Keep reading aloud to your child even after he learns to read. Hearing complex words spoken helps him later to decipher those words on the page.

Taking away the burden of slowly sounding out words allows the child to focus on the plot and characters. Also, let’s face it… books for older children are just more interesting than easy readers. Kids need to know that there is a good reason to persevere and become proficient at reading.

4. Audio books & Libraries

Listening to recorded books is another great way to reap these benefits. My kids love to listen to books in the car, and I always keep a stack of them handy.

Don’t forget to take your child to the library. My family could not possibly afford to read all that we do without this amazing public resource. Start going there with your child when he is tiny, and it will be as familiar to him as going to Church or the grocery store as he grows.

Walk around with him while he’s little and help him to make his selections. Keep track of his favorite types of books and authors and look for more like them. Get a whole new stack every week and enjoy them at home.

Don’t forget to let him see you checking out some books for yourself too!

5. Read the same books as your older children.

Finally, make the effort to read the same books as your older children. When my oldest first started reading chapter books on his own, I realized that he still enjoyed discussing the books with me.

I would make sure to grab his book when he wasn’t reading it and catch up to his place. In that way we were able to discuss each chapter and get excited together as the plot unfolded.

I still do this with my children. Now that my oldest is enrolled in Seton’s challenging high school program, he is sometimes assigned books that he would not have picked out for himself.

By familiarizing myself with the books, I find that I am in a better position to discuss them with him. Along with the online book lectures, our discussions help him to keep focused on the important points of the books and gain the maximum enjoyment from them.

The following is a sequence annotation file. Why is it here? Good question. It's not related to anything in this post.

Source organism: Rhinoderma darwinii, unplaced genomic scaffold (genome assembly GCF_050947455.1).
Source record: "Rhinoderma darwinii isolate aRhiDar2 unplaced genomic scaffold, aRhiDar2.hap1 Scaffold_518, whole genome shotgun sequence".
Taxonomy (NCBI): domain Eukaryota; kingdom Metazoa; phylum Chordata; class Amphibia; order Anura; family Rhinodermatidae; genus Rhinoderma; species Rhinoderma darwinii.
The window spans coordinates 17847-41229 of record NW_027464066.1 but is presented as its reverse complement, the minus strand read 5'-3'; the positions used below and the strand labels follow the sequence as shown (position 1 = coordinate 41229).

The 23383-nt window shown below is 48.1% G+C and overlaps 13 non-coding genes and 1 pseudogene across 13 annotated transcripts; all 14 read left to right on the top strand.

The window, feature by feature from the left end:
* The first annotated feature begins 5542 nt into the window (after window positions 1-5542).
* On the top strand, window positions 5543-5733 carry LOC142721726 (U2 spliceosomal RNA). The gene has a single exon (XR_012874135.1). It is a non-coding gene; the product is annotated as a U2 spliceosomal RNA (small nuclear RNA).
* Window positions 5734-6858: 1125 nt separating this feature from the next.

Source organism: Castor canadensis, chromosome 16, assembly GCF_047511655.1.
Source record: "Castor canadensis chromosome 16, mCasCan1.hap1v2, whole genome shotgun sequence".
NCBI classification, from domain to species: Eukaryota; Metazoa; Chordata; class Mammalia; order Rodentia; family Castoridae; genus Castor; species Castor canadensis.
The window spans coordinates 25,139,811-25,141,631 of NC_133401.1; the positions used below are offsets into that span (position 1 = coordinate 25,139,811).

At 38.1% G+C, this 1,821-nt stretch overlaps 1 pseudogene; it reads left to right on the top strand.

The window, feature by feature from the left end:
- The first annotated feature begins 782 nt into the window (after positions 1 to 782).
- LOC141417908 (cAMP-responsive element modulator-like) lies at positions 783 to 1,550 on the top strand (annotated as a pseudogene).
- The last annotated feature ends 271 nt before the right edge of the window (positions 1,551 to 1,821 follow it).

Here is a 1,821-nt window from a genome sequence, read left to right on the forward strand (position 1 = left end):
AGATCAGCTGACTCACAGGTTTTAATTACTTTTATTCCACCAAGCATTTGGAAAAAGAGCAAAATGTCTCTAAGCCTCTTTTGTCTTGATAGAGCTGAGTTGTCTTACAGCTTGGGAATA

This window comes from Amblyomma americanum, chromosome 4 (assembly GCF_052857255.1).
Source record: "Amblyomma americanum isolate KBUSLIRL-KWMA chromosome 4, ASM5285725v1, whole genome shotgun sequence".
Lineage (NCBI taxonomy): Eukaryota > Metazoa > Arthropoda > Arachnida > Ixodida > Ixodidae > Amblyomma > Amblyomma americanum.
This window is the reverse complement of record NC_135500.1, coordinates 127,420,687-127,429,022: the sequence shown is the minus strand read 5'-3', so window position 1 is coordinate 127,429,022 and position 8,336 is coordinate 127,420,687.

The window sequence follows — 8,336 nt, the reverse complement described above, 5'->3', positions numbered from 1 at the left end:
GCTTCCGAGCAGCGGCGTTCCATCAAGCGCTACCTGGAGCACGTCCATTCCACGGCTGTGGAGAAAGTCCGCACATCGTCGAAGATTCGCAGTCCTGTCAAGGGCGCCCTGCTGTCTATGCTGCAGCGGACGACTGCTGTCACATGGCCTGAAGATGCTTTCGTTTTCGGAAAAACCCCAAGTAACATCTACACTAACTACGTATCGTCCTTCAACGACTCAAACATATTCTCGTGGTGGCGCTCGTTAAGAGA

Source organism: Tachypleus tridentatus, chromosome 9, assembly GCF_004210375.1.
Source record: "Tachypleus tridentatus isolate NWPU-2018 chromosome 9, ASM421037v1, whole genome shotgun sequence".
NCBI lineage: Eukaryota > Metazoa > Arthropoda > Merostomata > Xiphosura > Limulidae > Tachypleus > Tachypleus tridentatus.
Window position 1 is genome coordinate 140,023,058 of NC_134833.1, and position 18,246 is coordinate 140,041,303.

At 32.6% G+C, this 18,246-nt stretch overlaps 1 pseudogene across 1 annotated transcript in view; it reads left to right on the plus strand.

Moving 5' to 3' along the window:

Despite the siren call of modern electronics, it is still possible to raise eager readers in today’s world.

By surrounding your children with quality books and making reading a part of your family lifestyle, you will make it easy for your children to pick up the habit of reading.

Happily for them, it is a habit that they need never outgrow!

About Patricia Purcell

Patricia Purcell
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Patricia Purcell is a graduate of the University of Pennsylvania. She now lives in New York state with her very patient and handsome husband and their three active, homeschooled children. After teaching and shuttling kids to activities, she spends her time writing, reading, attempting to garden, and cooking. Not content with turning only her own children into bookworms, she manages book clubs in hopes of turning their friends into booklovers too.
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  • Karen Doll

    Excellent article, Patricia! As an avid reader myself, I constantly encouraged my two children to pick up a book. Homeschooling made the process much easier than if they had gone to a traditional public or private school — being home with my “students” all day made modeling reading, reading aloud and matching reading materials to their interests vital steps to creating a life long love of reading. I especially like your tip to not get hung up on reading levels! That’s one of the beauties of homeschooling — the flexibility it allows. Great advice!